Lionel Shriver

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Lionel Shriver
Lionel Shriver by Walnut Whippet.jpg
Lionel Shriver, 2006
Born Margaret Ann Shriver
(1957-05-18) 18 May 1957 (age 59)
Gastonia, North Carolina, US
Occupation Journalist, novelist
Nationality American

Lionel Shriver (born May 18, 1957) is an American journalist and author who is resident in the United Kingdom. She is best known for her novel We Need to Talk About Kevin, which won the Orange Prize for Fiction in 2005 and was adapted into the 2011 film of the same name, starring Tilda Swinton.

Early life and education[edit]

Shriver was born Margaret Ann Shriver on May 18, 1957, in Gastonia, North Carolina, to a deeply religious family (her father is a Presbyterian minister). At age 15, she informally changed her name from Margaret Ann to Lionel because she did not like the name she had been given, and as a tomboy felt that a conventionally male name fitted her better.[1]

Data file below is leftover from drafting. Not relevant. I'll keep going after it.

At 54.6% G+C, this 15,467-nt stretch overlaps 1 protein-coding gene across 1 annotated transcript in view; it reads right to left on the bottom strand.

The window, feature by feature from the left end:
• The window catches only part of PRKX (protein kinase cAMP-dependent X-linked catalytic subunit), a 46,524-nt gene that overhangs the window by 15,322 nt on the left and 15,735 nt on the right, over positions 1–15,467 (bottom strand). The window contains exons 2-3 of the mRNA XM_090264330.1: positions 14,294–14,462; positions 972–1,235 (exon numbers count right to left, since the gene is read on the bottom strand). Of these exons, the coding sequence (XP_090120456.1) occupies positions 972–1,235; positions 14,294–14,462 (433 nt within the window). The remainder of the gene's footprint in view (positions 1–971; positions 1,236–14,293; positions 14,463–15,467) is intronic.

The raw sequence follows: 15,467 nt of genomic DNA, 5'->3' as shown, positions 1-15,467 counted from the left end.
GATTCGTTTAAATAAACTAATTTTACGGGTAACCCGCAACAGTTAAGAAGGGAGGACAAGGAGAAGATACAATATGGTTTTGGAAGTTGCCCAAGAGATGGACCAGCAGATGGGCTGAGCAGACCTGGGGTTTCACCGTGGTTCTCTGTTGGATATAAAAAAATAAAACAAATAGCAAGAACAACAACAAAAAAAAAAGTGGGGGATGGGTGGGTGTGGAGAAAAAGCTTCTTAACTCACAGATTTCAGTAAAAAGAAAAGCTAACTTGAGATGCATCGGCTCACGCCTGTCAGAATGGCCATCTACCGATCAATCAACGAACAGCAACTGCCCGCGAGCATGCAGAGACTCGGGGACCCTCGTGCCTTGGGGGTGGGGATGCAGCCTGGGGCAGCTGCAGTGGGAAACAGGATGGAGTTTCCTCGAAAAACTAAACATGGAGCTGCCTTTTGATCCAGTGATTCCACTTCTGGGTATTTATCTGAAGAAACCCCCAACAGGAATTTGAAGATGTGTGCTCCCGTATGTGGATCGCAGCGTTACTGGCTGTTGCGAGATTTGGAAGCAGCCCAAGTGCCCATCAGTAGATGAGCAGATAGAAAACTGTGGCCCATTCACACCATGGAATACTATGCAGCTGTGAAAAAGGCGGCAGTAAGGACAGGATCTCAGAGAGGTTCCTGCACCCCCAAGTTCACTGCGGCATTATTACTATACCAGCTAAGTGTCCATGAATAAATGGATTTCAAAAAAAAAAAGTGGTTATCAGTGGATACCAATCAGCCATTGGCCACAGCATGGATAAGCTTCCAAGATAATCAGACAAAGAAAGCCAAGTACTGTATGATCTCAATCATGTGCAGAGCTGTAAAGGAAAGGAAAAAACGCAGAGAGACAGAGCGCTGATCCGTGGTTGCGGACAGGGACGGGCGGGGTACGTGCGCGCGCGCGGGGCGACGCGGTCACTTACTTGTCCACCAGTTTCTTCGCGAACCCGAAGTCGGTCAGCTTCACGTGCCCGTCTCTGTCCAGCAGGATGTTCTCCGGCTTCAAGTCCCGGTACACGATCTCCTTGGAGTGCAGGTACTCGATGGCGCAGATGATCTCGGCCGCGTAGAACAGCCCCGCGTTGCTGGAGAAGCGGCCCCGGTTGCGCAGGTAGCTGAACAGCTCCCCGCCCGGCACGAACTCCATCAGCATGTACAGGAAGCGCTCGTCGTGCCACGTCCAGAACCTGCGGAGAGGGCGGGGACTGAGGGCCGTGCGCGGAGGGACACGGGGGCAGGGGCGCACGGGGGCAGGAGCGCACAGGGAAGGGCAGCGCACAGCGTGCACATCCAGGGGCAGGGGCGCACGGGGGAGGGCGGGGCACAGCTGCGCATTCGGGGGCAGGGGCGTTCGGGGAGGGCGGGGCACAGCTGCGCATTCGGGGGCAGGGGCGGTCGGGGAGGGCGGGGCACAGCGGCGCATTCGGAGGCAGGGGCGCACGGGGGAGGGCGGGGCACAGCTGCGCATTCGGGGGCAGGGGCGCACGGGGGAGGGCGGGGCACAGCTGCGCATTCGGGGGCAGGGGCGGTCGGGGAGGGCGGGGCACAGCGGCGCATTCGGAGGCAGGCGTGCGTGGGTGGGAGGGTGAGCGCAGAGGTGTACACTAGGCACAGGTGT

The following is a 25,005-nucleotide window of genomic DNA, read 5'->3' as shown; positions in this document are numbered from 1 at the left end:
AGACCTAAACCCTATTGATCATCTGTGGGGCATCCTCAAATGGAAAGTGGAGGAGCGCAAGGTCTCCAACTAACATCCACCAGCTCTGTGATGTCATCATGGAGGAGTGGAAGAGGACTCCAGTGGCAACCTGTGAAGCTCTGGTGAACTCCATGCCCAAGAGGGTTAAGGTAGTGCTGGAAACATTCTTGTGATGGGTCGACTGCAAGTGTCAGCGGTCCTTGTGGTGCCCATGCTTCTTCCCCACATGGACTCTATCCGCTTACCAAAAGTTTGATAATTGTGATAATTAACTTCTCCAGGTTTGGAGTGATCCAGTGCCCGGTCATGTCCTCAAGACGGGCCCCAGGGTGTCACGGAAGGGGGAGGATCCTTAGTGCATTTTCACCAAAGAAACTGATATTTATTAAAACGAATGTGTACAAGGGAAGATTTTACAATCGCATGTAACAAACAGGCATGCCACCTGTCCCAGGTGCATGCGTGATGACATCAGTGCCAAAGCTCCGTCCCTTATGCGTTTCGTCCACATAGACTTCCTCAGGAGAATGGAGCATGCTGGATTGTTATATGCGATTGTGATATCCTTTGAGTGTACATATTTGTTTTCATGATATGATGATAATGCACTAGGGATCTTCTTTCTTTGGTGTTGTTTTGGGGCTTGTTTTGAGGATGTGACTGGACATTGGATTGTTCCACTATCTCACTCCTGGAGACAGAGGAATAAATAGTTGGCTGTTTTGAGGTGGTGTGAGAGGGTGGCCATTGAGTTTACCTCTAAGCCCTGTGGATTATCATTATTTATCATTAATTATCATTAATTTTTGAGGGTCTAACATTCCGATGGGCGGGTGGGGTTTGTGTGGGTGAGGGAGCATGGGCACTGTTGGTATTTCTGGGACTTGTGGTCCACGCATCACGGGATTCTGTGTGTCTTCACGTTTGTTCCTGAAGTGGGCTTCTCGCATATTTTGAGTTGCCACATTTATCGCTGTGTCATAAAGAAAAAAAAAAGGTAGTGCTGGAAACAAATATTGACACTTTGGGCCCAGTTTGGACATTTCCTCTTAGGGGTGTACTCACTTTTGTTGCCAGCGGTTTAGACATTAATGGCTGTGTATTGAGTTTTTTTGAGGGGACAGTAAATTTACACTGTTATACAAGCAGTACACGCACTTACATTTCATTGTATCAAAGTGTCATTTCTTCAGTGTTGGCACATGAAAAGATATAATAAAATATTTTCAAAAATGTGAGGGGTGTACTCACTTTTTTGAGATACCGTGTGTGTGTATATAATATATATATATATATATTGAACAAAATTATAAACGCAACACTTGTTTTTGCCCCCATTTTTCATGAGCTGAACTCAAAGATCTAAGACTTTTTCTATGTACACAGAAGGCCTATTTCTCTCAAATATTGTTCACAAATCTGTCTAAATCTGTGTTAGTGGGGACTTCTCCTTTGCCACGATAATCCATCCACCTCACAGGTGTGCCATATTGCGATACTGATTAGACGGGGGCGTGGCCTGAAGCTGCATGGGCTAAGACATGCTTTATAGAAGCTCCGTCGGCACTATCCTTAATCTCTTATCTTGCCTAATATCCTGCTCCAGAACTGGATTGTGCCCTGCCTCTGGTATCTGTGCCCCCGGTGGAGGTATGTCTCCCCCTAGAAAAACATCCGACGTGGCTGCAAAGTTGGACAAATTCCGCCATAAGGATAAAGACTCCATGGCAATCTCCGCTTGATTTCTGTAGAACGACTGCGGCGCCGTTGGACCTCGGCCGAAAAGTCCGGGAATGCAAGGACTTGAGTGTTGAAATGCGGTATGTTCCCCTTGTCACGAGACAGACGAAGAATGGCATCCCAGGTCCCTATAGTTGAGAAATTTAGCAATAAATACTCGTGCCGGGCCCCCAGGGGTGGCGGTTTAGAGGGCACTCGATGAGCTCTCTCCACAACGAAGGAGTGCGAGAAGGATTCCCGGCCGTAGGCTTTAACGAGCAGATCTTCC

Shriver was educated at Barnard College, Columbia University (BA, MFA). She has lived in Nairobi, Bangkok and Belfast, and currently lives in London.

Personal life[edit]

She is married to jazz drummer Jeff Williams. She also taught metalsmithing at Buck's Rock Performing and Creative Arts Camp in New Milford, Connecticut.[2]

Writing[edit]

Fiction[edit]

Shriver wrote seven novels and published six (one novel could not find a publisher) before writing We Need to Talk About Kevin, which she called her "make or break" novel due to the years of "professional disappointment" and "virtual obscurity" preceding it. In an interview in Bomb magazine, Shriver listed her novels' subject matter up to the publication of We Need to Talk About Kevin as "anthropology and first love, rock-and-roll drumming and immigration, the Northern Irish Troubles, demography and epidemiology, inheritance, tennis and spousal competition, [and] terrorism and cults of personality". Rather than writing traditionally sympathetic characters, Shriver prefers to create characters who are "hard to love."[3]